Given the tiny footprint, there’s an almost disproportionate amount of storage. “The client wanted to be able to keep the space looking clean and simple, and storage allows for that,” Sutherland remarks. On one side of the entrance hallway there’s an ample pantry-cum-storage room. Next to it, a mechanical room is big enough to also house a large refrigerator to supplement the small, under-counter model in the kitchen. On the facing wall is a spacious closet.
Small doesn’t necessarily translate to inexpensive, Sutherland explains. “The square-foot cost can be higher than for a big house, because fixed infrastructure costs aren’t spread out over a larger square-foot area. You have to have an excavator, for example, because you’ve got to dig the hole, and it doesn’t matter much whether they dig it for seven hours or 10, the base cost doesn’t change.”
Still, he used cost-cutting strategies; the kitchen and bathroom share a wall, for example, to keep plumbing to a minimum. Because another home once stood on the site, a well and septic system were already in place and just needed repairs. Sutherland recalls that the total cost of construction was around $175,000.
The surprisingly sizeable bathroom (above) has a glassed-in shower, laundry equipment behind louvered doors, and a pedestal sink. But what the owner likes best is soaking in the claw foot tub when afternoon sunlight dapples the floor. The screened dining porch (below) makes the most of the little house’s woodland setting
Judith and her husband (who value their privacy) bought the house a few years ago. They too were in search of a simple weekend getaway from the city, although, as residential architects themselves, they planned to enlarge the tiny house a little. “But just as we closed on it, the economy tanked and business went kerflooey,” Judith says. Plans are on hold, but one inspired minor change — switching the solid entry door for a glass one — opened up the lines of sight so that you can now see the outdoors in all directions.
“We admire what Kurt did,” Judith says. “The proportions work — it’s not pretentious, just direct and clever. We’ll be inspired by it” when any future renovations take place, she adds. An idea they’ve tossed around is to push the wall with the woodstove further back into woods so that the house would be longer. “We could add a bedroom and a deck in the very nice glade there,” she remarks.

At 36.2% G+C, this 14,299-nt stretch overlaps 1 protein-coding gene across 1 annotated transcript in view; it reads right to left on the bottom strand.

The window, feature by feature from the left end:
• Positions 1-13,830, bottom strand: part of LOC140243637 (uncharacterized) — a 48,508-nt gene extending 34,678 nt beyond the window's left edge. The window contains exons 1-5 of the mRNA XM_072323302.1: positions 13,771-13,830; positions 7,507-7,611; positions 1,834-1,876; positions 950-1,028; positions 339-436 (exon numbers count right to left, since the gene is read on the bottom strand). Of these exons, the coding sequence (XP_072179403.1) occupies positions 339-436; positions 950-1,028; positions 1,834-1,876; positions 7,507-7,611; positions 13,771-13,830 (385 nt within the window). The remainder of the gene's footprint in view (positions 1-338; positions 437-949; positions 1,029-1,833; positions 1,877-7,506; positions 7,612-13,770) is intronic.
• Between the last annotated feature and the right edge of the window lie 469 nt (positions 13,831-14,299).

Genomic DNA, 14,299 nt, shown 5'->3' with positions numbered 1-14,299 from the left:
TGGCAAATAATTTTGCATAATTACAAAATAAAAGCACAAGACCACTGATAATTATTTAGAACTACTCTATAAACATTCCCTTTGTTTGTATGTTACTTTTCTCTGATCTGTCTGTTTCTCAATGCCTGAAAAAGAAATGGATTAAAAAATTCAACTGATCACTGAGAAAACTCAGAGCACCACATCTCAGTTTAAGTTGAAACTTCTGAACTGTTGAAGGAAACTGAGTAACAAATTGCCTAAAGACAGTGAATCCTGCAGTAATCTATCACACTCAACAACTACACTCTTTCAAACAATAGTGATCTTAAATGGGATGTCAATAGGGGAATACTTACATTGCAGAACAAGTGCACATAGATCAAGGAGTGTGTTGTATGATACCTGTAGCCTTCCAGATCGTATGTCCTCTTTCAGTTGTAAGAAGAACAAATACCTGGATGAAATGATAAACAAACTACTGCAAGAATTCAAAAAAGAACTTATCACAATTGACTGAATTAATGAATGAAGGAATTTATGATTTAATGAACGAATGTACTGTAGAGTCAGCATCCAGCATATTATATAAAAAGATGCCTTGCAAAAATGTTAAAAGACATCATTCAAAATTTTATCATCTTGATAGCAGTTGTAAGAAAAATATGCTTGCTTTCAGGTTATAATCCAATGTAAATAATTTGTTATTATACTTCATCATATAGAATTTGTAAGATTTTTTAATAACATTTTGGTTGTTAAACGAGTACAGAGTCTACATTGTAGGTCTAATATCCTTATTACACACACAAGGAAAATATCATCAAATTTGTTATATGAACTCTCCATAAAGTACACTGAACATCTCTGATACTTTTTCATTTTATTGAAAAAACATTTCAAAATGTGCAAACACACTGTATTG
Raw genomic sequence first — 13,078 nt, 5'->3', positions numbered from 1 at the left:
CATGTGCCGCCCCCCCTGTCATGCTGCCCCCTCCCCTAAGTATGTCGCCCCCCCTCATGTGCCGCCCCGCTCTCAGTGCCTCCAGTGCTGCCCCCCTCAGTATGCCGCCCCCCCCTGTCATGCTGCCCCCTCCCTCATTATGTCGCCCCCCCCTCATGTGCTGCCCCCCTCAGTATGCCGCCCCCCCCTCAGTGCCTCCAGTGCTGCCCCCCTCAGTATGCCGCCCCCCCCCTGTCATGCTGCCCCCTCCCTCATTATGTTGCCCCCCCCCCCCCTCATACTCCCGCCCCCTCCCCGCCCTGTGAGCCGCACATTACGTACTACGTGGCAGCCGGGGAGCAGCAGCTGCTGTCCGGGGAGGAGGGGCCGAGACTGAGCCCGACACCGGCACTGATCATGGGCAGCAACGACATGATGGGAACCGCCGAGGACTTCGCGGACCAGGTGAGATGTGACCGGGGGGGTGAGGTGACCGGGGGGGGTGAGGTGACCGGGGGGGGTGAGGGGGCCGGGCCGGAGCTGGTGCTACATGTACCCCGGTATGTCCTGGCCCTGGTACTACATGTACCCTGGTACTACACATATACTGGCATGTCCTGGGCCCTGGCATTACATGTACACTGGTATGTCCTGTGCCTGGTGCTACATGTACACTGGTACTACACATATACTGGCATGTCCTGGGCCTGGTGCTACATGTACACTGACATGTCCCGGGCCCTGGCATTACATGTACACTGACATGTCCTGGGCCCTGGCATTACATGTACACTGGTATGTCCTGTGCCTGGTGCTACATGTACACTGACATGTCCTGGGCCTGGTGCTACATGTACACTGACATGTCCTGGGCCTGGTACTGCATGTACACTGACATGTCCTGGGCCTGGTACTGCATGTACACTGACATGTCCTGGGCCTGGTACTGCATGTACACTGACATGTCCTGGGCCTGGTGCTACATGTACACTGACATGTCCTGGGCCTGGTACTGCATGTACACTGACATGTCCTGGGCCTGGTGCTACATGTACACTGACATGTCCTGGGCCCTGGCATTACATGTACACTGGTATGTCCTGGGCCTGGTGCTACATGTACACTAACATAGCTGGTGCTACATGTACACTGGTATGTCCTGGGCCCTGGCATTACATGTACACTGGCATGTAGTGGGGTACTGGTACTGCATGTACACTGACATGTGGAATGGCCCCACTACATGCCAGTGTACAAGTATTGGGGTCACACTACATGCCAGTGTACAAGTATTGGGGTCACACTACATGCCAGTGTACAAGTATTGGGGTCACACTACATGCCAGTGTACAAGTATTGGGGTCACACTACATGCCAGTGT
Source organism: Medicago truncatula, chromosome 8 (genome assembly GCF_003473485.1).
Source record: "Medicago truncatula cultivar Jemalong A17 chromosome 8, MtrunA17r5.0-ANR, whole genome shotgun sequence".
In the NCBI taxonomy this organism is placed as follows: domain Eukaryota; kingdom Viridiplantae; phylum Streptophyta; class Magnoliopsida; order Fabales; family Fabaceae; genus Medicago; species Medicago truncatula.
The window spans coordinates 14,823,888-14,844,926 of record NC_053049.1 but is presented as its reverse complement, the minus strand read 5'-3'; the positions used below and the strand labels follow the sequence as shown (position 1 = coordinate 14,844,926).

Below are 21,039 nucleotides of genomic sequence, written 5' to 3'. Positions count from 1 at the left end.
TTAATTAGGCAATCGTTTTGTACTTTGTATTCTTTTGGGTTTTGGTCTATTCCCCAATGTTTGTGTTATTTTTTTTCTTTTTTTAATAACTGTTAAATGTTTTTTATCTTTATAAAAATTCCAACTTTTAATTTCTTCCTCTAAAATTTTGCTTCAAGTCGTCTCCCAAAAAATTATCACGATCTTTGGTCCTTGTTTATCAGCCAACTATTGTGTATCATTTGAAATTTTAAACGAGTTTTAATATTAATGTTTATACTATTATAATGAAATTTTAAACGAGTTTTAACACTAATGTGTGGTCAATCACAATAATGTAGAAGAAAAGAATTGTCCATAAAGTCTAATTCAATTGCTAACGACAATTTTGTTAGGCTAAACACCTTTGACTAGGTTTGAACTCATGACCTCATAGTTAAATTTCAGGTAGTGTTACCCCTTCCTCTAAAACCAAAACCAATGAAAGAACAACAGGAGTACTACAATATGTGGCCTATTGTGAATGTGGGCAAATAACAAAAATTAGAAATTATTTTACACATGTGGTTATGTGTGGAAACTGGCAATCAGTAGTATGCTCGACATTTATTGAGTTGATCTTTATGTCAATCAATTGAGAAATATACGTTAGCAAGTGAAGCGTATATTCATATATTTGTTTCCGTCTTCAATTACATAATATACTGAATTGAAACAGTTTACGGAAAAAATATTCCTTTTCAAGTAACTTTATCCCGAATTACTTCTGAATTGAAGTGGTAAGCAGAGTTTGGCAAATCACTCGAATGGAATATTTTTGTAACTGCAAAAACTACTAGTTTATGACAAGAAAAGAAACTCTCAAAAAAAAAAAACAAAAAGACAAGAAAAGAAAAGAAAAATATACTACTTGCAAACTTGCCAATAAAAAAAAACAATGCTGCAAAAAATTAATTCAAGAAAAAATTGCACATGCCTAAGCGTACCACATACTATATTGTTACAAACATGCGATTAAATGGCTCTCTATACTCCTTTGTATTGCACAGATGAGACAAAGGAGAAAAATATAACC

Artful arrangements: A small still life dresses up the dining table. Judith is an artist as well as an architect, and her husband makes ceramics, but they keep the walls and most surfaces free of clutter
Meanwhile, her wish list includes installing a Clei bed, an upmarket (as in expensive) Italian-made Murphy-style bed that comes in designs that fold away in various ingenious configurations. It would keep the bed hidden during the day, but wouldn’t solve the biggest drawback of a one-room house. “It’s quite intimate, let’s put it that way,” Judith says. “Our daughter has slept on the couch from time to time, but there’s no privacy, and friends haven’t been thrilled at the idea of sleeping on an air mattress. We’re thinking of buying a little Airstream for guests.... Inherently, a one-room house is not going to afford a lot of roaming around. It gets crowded if we have more than two people over for dinner. Six, and we have to start moving furniture.”
On the plus side is the ease of caring for a compact house, the pretty woodland setting, and especially the dappled sunlight that filters through the house. “There’s a magical changing pattern of light throughout the day that’s delightful to observe,” Judith says. “I lie in the bath at sunset and watch patterns of light on the floor.”